A number of aphid species may become pests of greenhouse crops; however, these are usually seasonal in nature and more common in spring and early summer as temperatures begin to increase. Aphids are small, approximately 1–3 mm in length, with a soft, oval body (Fig.1.). Colour of these pests is dependent on species and may range from light green to yellow, tan or black. Common species infesting greenhouse crops include the green peach aphid (M. persicae), the melon/cotton aphid (Aphis gossypii), the chrysanthemum aphid (Macrosiphoniella sanborni), the potato aphid (Macrosiphum euphorbiae), the rose aphid (Macrosiphum rosae) and the foxglove aphid (Aulacorthum solani) (Parrella and Lewis, 2017). Damage caused by aphids include weakening of the plant through removal of plant sap, secretion of sticky honeydew and the development of sooty mould on foliage and fruit, transmission of virus diseases, and for some species, severe distortion of the newer leaves as a result of feeding damage (Fig. 2.). Hydroponic crops such as capsicum are particularly sensitive to developing twisted and deformed foliage in the tops of the plant as a result of aphid feeding.
Early infestations of aphids are often seen in proximity to vents and other entry points where winged adults fly in from outside. Once established, populations of aphids may consist of both winged and wingless forms and the life cycle can be complex. Aphid infestations typically originate from host plants outside the greenhouse, with only a few individuals required to start an infestation because aphids reproduce parthenogenically with young developing within the parent. Under high population pressure, winged forms then develop as a result of overcrowding and spread the population further within the crop. Aphids are attracted to the young growing points of most plants and may be found in the centre of lettuce heads and on the undersides of young leaves.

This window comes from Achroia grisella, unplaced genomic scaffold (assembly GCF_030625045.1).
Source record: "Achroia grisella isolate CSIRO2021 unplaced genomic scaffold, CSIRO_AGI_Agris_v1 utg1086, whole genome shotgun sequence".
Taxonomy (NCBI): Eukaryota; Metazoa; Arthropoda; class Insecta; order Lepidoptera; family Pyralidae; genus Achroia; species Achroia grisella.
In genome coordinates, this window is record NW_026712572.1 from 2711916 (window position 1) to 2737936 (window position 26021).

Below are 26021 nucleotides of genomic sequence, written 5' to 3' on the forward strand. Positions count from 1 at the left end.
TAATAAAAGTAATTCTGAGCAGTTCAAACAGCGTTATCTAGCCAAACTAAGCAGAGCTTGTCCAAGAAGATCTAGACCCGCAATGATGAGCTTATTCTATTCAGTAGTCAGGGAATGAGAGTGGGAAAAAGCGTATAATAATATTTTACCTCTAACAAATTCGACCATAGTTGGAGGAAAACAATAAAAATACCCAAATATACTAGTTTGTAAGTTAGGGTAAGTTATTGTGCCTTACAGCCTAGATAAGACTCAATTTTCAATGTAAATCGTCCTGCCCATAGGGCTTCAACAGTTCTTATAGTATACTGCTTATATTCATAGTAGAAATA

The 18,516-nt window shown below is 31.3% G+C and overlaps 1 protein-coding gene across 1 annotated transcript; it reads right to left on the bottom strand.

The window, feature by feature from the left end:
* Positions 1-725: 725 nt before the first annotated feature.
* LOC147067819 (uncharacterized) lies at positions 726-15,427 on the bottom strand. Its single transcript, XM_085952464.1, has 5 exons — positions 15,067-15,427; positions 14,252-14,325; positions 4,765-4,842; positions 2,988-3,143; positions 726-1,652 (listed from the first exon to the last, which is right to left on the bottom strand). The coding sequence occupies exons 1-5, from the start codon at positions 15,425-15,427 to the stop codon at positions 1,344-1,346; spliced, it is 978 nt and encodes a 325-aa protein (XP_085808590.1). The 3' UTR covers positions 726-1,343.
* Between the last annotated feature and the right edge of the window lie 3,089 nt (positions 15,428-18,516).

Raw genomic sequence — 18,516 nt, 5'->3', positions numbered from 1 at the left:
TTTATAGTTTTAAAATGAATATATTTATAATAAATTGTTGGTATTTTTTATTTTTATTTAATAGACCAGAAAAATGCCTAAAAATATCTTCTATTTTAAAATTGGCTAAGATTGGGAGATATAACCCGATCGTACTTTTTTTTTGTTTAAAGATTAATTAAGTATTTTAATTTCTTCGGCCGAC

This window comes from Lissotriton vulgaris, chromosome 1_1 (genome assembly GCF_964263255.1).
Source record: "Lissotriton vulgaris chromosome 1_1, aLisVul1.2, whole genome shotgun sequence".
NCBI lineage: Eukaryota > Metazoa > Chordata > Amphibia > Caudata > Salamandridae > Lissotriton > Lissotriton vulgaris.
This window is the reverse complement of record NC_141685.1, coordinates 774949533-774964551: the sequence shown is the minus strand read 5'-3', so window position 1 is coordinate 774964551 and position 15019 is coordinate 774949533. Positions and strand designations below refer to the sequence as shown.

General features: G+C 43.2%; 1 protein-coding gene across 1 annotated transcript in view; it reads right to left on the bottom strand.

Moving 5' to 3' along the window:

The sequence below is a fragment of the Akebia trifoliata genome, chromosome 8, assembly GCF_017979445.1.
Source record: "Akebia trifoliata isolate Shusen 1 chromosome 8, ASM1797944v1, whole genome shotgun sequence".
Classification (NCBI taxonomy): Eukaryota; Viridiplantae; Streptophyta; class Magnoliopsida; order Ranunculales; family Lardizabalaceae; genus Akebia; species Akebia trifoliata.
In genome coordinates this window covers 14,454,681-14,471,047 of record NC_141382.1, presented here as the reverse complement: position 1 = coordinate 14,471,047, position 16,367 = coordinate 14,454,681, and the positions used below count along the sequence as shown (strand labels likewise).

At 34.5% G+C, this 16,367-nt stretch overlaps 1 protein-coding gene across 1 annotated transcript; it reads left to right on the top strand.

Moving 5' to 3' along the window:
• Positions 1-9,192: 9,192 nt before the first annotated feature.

Control of aphids is relatively straightforward as most remain susceptible to a number of systemic insecticides as well as growth regulators and biological controls including entomopathogenic fungi and insect predators and parasites. The use of yellow sticky traps positioned close to vents and entry ways may be employed to provide an early indication of the arrival of winged adults into a growing area (Fig. 3). Important insect predators and parasites include the gall midge (Aphidoletes aphidimyza), the ladybird (Adalia bipunctata), green and brown lacewings, and parasitic wasps of the genus Aphidius, which appear to be the most effective (Parrella and Lewis, 2017). As with all natural controls, a balance needs to be maintained between pest and beneficial insects for effective control.
Reference : A Practical Guide Hydroponics and Protected Cultivation by Lynette Morgan